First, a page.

J. BRUCE FULLER: Seems trite, but obviously send your best work. Send them what it is you do. This will be the overwhelming project in your life for the next 4+ years so send them what you want to work on the most. For me, I sent my best poems, but I also curated them as I would a manuscript, based on the themes/ideas I would use in my dissertation project. For my critical sample I sent my best essay from my MFA degree, which I wanted to expand into my critical introduction. I was lucky that I stumbled upon that research early, but it is alright if you are still unsure. I guess I started my dissertation before I even got accepted anywhere. My MFA prepared me for that.
NICHE: Can you give prospective or current PhD candidates any advice on how to find time to write in between teaching, scholarship, and a part time job?
J. BRUCE FULLER: The same advice that was given to me when I started graduate school, which is, set a time to write and defend it. It is easy to forget that writing is your job. Sometimes it feels so extraneous when you have deadlines and classes to teach and papers due. I have felt quite a bit of guilt at sitting on the porch in the Southern sun writing poems, when I have students who count on me and a family that sees me too infrequently. But writing poems is what got me here, and to stop writing them would be an insult to everyone who supported and sacrificed and believed in me.
It will be difficult at times. Don’t beat yourself up over it.
NICHE: Which authors did you have the opportunity to work with?
J. BRUCE FULLER: I worked with Marthe Reed, Skip Fox, Daniel Smith, and the incomparable Dayana Stetco. I also pulled former Louisiana Poet Laureate Darrell Bourque out of retirement to sit on my committee. His help and support was crucial. That’s one of the great things about a Ph.D. dissertation, you have the opportunity to work with whoever you need to, from any discipline or location. I was fortunate to be able to work with writers outside my genre: Daniel is a fiction writer, and Dayana, who was my committee chair, is a playwright.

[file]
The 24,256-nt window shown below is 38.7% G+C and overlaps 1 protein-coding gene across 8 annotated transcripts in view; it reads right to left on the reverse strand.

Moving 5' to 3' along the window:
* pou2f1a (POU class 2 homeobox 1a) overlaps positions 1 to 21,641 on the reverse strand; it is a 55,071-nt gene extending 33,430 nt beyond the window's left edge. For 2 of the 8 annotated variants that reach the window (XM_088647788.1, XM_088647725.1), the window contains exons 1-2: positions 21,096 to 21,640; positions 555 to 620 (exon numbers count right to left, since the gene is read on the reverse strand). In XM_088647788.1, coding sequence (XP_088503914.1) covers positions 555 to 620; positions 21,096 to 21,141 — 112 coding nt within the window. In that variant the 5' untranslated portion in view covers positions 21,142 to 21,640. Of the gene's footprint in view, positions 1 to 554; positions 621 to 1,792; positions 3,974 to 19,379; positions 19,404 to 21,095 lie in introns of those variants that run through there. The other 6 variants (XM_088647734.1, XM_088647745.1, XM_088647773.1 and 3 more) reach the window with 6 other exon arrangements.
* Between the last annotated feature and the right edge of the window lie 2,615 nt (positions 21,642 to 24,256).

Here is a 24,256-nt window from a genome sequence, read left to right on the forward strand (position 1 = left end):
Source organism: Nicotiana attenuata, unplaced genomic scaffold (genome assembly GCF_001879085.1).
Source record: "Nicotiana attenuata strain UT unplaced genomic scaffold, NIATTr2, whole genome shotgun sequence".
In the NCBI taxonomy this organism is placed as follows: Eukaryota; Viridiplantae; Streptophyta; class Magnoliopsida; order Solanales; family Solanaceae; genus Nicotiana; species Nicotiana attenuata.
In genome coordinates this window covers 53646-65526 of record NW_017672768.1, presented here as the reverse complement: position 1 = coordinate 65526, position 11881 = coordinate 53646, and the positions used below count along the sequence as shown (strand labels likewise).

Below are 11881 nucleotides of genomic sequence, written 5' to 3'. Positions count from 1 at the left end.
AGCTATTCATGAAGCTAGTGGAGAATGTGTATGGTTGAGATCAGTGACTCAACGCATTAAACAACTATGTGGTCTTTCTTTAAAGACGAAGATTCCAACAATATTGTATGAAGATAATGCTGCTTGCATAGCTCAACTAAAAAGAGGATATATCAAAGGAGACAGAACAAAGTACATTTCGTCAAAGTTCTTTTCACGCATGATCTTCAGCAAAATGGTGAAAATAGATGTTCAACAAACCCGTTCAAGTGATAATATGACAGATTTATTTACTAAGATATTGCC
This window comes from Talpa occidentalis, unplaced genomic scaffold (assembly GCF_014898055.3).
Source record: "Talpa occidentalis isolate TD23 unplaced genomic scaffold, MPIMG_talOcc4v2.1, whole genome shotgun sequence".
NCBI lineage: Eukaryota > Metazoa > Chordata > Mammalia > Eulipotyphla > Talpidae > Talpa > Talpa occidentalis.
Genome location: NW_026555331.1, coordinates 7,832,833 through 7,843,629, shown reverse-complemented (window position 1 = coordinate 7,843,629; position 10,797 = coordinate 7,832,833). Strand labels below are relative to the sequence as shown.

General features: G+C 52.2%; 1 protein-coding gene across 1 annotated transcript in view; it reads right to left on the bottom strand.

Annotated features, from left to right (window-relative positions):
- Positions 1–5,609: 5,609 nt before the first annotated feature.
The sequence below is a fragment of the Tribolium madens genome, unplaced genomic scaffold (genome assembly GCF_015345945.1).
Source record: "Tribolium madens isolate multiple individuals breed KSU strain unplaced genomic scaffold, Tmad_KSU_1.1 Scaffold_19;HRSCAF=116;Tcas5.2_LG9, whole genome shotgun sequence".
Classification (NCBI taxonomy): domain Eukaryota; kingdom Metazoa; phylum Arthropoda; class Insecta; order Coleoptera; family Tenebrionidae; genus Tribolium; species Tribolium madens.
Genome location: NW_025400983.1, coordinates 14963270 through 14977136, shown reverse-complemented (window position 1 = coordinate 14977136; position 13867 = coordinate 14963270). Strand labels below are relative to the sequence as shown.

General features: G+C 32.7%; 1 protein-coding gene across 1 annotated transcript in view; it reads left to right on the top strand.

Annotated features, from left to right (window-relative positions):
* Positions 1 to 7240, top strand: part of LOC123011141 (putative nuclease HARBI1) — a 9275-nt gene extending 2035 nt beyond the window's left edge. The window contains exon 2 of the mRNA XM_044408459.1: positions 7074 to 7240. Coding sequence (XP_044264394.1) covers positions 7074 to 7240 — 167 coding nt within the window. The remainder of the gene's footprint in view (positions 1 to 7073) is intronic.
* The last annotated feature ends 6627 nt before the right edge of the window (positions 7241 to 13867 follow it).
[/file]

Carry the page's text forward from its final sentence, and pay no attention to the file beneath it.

J. BRUCE FULLER: Yes, graduate students run both of those publications, at all levels of production, from editing to final printing/publication. It is a great way for students to get real experience in the publishing field.
NICHE: You’ve published in several notable literary journals, and four chapbooks, including Notes to a Husband (Imaginary Friend Press, 2013), Lancelot (Lazy Mouse Press, 2013), 28 Blackbirds at the End of the World (Bandersnatch Books, 2010). Your latest collection of poems was entitled Flood (Swan Scythe Press, 2013). What can you tell us about the chapbook?
J. BRUCE FULLER: Flood is a chapbook in two parts, one part about the 1927 Mississippi River flood, the other about Hurricane Katrina. As a Louisiana native these two disasters shaped me, from the stories my great grandmothers told me about 1927, to my own experience with Katrina. I found it hard to write Katrina poems after the storm, but writing these persona poems set in 1927 helped me understand my own disaster better. The two events are eerily similar.
NICHE: What are you working on now?
J. BRUCE FULLER: I have a new chapbook called The Dissenter’s Ground coming out in February from Hyacinth Girl Press. I’m also finishing up a new full length manuscript called The Woodsman’s Son. Aside from that I am always busy with my own small press publishing house, Yellow Flag Press.
NICHE: Who have you recently published at Yellow Flag and where can people purchase the latest work?
J. BRUCE FULLER: YFP has new poetry books out this year from Stella Ann Nesanovich, Darrell Bourque, and Jack B. Bedell. We have a collection of essays forthcoming from Christopher Lowe, and a book of plays forthcoming by Dayana Stetco. Our in print books are available at our website.
NICHE: Is there any other advice you would like to give those who want to continue onto the PhD?
J. BRUCE FULLER: Don’t be afraid to go for it. It will be hard, but like anything, you will get used to it and it won’t seem that hard. I’m glad I did it…now that it’s over.